1. Studies in the Horror Film: Brian De Palma’s Carrie by Joseph Aisenberg. – This academic study of Carrie was deeply instructive. It’s a book-length examination of a movie that I have spent a lot of time obsessing over, and fairly recently. It’s also written in a style more concerned with the constant minutia of intention, aka boring shit. Counting the amount of times Aisenberg brings up discrepancies between the book, the script, and the film is as depressing as it gets. It happens at least 3 times a page, and senselessly. The progression of the movie being a smarter version of the material might be the point he’s making, if we walk him all the way back from senseless academic repetition with the benefit of the doubt. He doesn’t earn that benefit of the doubt, though. There’s not enough factoids to enjoy it on a novelty level. There doesn’t seem to be much fervency or even unhealthy obsession in Aisenberg’s writing. A lot of footnotes, a lot of indicators that he believes Carrie to be better than whatever example he’s trotting out, not a lot of sense what it is that made him pound out 300 pages on the subject. No central point other than “this one is smarter than the other ones”, which makes me go “…okay?”. No disgust living behind the oft comparisons to Halloween, either. I don’t know what this guy likes or hates, no insight into the work. He’s not revealing any information that anyone who doesn’t have a dvd player and an internet connection can’t put together themselves in an afternoon. So what good is the book if there’s no energy in any direction? Why waste the paper? Just joyless and snide, and I enjoy reading things like this sometimes to have something to flex against.
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Hateful 8


Over at Grantland, I wrote about the new trailer for Quentin Tarantino’s The Hateful 8 and a selection of other westerns that might be related to it and/or wedge John Carpenter into yet another thing I wrote. Check it out!

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Travis Bickle On the Riviera #87


Hey you, person on tumblr, there’s a new episode of the only movie podcast game in town, Travis Bickle on the Riviera. This week, for episode #87, Morgan Jeske and Tucker Stone are here to talk about: Armored, Miami Vice, Walter Hill’s Trespass, The Immigrant, and Blue Ruin. Sean Witzke isn’t on this one, so you have all the more reason to listen!  Check it out, the rest of your life depends on it!

You can download episodes directly from itunes and rss. You can follow the show on twittertumblr, and facebook.

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Travis Bickle on the Riviera #86


Hey you with the face staring at the screen, there’s a brand new Travis Bickle on the Riviera, a movie podcast for movie podcast people. This week Tucker Stone and Sean Witzke discuss the new Planet of the Apesmovie, the new Purge, the plane scene in Delta Force, the elevator scene in Maximum Risk, and the cloud in Green Lantern. Check it out y’all.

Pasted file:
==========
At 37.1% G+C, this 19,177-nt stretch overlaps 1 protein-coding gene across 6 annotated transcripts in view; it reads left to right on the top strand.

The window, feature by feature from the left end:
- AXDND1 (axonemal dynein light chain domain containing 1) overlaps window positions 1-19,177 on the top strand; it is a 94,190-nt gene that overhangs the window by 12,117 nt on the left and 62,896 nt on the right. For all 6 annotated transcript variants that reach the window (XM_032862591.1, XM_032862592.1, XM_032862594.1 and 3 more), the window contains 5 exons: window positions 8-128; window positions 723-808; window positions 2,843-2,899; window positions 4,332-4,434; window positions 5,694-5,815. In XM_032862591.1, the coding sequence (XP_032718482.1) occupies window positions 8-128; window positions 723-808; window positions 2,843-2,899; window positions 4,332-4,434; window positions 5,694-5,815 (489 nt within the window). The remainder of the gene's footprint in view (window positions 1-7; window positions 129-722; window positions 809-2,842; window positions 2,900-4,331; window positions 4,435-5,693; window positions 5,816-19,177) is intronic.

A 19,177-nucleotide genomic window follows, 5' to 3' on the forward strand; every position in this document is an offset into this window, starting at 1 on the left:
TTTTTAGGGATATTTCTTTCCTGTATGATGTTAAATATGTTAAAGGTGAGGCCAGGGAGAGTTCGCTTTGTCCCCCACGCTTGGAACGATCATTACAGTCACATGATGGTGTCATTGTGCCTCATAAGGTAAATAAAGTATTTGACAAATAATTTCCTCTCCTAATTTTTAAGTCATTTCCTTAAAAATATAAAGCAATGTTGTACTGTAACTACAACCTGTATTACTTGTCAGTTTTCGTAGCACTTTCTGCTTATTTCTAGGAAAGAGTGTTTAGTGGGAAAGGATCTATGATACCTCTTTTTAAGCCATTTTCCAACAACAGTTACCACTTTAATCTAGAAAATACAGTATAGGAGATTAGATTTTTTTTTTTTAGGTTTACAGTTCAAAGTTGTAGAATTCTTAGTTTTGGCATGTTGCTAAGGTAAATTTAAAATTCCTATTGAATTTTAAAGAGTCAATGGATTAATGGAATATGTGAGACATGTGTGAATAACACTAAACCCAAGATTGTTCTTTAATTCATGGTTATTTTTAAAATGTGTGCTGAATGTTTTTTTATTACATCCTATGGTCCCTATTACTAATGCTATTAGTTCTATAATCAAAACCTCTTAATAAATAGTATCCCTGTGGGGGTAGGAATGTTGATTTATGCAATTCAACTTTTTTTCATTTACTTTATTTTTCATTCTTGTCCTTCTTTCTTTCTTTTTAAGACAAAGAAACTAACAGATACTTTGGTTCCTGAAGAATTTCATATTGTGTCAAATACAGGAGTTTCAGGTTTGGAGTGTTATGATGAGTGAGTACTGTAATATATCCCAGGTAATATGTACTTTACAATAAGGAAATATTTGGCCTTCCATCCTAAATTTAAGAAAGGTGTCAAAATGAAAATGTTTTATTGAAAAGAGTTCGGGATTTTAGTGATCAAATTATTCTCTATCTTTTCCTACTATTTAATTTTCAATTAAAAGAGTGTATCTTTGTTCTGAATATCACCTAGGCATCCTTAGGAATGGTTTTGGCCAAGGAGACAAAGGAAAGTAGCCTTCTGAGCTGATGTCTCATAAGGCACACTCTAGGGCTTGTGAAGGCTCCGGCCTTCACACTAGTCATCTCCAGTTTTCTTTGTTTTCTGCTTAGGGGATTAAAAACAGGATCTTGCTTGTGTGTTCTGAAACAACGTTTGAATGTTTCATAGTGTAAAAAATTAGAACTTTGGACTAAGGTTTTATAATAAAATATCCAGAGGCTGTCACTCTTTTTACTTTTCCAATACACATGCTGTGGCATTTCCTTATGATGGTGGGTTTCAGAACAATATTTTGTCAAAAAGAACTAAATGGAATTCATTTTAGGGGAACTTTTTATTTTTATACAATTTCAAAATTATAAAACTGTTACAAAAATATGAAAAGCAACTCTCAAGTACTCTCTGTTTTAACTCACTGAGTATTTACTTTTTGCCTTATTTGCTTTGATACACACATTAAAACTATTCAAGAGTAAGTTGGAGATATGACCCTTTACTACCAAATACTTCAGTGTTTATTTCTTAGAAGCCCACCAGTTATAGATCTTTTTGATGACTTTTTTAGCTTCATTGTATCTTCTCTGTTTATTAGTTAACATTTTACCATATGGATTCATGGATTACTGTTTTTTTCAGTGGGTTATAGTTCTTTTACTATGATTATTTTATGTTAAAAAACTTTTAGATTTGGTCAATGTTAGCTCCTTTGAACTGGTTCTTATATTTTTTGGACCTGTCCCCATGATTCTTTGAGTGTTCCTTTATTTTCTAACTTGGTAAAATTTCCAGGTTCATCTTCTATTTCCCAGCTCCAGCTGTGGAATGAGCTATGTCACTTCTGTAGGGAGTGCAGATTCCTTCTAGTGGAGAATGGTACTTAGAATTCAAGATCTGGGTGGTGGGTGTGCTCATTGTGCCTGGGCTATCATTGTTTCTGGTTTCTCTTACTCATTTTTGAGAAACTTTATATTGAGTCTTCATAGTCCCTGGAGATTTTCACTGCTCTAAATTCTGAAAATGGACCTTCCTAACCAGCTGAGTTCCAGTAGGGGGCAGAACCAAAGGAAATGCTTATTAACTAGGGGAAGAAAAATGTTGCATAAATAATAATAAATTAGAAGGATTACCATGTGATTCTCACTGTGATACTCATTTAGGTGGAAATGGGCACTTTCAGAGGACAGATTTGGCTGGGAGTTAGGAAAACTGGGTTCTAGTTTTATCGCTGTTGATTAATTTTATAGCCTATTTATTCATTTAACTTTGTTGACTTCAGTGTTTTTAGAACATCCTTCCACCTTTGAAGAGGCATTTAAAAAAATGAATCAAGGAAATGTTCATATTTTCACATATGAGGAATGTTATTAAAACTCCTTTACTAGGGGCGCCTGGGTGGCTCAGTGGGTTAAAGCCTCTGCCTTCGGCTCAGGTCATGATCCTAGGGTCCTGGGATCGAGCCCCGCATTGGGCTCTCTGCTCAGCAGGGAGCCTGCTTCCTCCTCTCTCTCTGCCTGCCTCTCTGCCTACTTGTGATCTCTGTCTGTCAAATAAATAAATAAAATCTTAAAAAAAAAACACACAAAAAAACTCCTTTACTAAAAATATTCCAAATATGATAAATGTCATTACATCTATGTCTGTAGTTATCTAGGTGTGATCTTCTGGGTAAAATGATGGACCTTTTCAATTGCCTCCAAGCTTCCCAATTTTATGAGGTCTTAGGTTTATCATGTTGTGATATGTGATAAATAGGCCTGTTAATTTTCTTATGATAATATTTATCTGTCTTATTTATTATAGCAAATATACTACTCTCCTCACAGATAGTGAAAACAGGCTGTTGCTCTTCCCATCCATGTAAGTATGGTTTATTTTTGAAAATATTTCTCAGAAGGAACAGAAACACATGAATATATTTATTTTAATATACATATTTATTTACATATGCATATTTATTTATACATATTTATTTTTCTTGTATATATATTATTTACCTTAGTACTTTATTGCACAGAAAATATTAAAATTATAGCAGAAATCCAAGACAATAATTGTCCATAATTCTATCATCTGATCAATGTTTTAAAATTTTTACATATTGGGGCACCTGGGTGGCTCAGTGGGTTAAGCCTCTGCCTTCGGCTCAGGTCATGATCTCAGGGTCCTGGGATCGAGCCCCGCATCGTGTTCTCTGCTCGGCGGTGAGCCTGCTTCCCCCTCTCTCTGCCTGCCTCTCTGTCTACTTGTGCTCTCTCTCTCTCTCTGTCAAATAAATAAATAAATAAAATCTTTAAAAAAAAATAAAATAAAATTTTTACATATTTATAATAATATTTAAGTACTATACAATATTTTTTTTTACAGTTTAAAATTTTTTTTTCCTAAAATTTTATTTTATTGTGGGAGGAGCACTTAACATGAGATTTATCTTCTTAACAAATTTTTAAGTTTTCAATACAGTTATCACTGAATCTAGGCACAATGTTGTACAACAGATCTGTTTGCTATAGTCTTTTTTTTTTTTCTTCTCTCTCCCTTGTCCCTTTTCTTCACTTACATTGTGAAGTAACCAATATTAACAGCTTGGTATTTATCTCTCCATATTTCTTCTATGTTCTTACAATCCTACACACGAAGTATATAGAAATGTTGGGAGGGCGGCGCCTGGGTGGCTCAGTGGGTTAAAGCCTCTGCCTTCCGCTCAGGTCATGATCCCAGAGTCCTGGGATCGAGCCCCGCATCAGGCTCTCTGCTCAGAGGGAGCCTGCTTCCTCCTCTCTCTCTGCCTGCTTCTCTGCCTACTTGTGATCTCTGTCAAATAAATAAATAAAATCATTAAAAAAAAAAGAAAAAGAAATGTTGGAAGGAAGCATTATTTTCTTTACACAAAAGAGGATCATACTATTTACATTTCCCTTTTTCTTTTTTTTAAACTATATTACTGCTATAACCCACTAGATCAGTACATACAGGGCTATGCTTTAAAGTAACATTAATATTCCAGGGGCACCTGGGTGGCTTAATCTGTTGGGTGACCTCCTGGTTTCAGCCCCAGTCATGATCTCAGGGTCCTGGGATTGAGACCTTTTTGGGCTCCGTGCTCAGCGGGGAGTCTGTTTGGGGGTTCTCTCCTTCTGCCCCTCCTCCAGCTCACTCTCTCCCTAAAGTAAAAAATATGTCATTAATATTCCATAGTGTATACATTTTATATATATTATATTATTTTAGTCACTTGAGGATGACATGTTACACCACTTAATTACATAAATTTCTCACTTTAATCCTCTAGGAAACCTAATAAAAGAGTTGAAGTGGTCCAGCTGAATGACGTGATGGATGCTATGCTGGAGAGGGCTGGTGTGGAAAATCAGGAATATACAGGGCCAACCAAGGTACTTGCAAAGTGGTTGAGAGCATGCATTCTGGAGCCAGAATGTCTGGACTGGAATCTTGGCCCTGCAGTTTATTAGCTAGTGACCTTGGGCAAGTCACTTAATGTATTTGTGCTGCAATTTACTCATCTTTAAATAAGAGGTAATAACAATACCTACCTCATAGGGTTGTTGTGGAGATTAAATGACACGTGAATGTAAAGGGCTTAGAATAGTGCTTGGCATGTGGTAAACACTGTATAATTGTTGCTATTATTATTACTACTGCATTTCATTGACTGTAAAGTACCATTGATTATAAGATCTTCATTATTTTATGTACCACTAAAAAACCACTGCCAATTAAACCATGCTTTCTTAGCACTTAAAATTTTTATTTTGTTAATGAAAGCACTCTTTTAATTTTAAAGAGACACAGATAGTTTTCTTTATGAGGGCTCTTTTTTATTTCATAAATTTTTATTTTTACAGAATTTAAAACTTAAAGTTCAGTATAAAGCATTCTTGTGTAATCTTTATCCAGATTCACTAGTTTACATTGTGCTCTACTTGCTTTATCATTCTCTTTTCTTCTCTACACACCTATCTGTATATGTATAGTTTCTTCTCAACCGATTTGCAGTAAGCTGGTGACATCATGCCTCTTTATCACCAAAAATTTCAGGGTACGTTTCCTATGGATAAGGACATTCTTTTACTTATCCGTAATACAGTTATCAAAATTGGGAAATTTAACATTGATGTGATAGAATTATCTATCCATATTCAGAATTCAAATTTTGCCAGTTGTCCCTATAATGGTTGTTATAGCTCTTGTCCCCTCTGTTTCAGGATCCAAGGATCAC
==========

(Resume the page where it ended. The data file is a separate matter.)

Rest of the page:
You can download episodes directly from itunes and rss. You can follow the show on twittertumblr, and facebook.

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Travis Bickle on the Riviera #85


Over at TFO, there is a new episode of the only movie podcast in the world, Travis Bickle on the Riviera. This week, four men discuss all nine seasons of 24, their names are Tucker Stone, Sean Witzke, Morgan Jeske, and David Brothers. They are here to talk to you about Jack Bauer. On a day where dozens of people will try to convince you that a movie with a raccoon is “their Star Wars”, please appreciate how vital this is. CHECK IT OUT

(No one has ever described anything other than Alien as “my Alien”, btw. Alien is eternal.)

You can download episodes directly from itunes and rss. You can follow the show on twittertumblr, and facebook.

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Public Catalog of Shame: Movies Watched in July 2014

Public Catalog of Shame: Movies Watched July 2014

NOTES: July sucked. Elaborating on that would just be whining.

I am trying to change up how I do things. I switched back to writing in a notebook instead of just working on the computer. And between going back toScanners and rereading some comics — I guess I’m trying to spend some time with/fall back in love with some of the stuff I consider important. I don’t know how that’s going. Maybe time to go back to the well on the key texts. I have some movies (Terminator being the big example), that I try not to watch for years. I want to keep some things special. Which is also why I only allow my husband to have anal sex with me on christmas eve.


  1. The Ninth Gate (1999), dir. Roman Polanski
  2. Four Times That Night (1972), dir. Mario Bava
  3. Eating Raoul (1982), dir. Paul Bartel
  4. Night of the Comet (1985), dir. Thomas Eberhardt
  5. Subway (1985), dir. Luc Besson
  6. The Discreet Charm of the Bourgeoisie (1972), dir. Luis Bunuel
  7. Touch of Sin (2013), dir. Jia Zhangke
  8. Nikita (1990), dir. Luc Besson
  9. Le Dernier Combat (1983), dir. Luc Besson
  10. Transformers 4: Age of Extinction (2014), dir. Michael Bay
  11. Scanners (1981), dir. David Cronenberg – All time favorite, top 5 dead or alive status.
  12. Scanners (1981), dir. David Cronenberg (2)
  13. Angel Heart (1987), dir. Alan Parker
  14. The Island (2005), dir. BAY
  15. Young Man With a Horn (1950), dir. Michael Curtiz
  16. In Hell (2003), dir. Ringo Lam
  17. Maximum Risk (1996), dir. Ringo Lam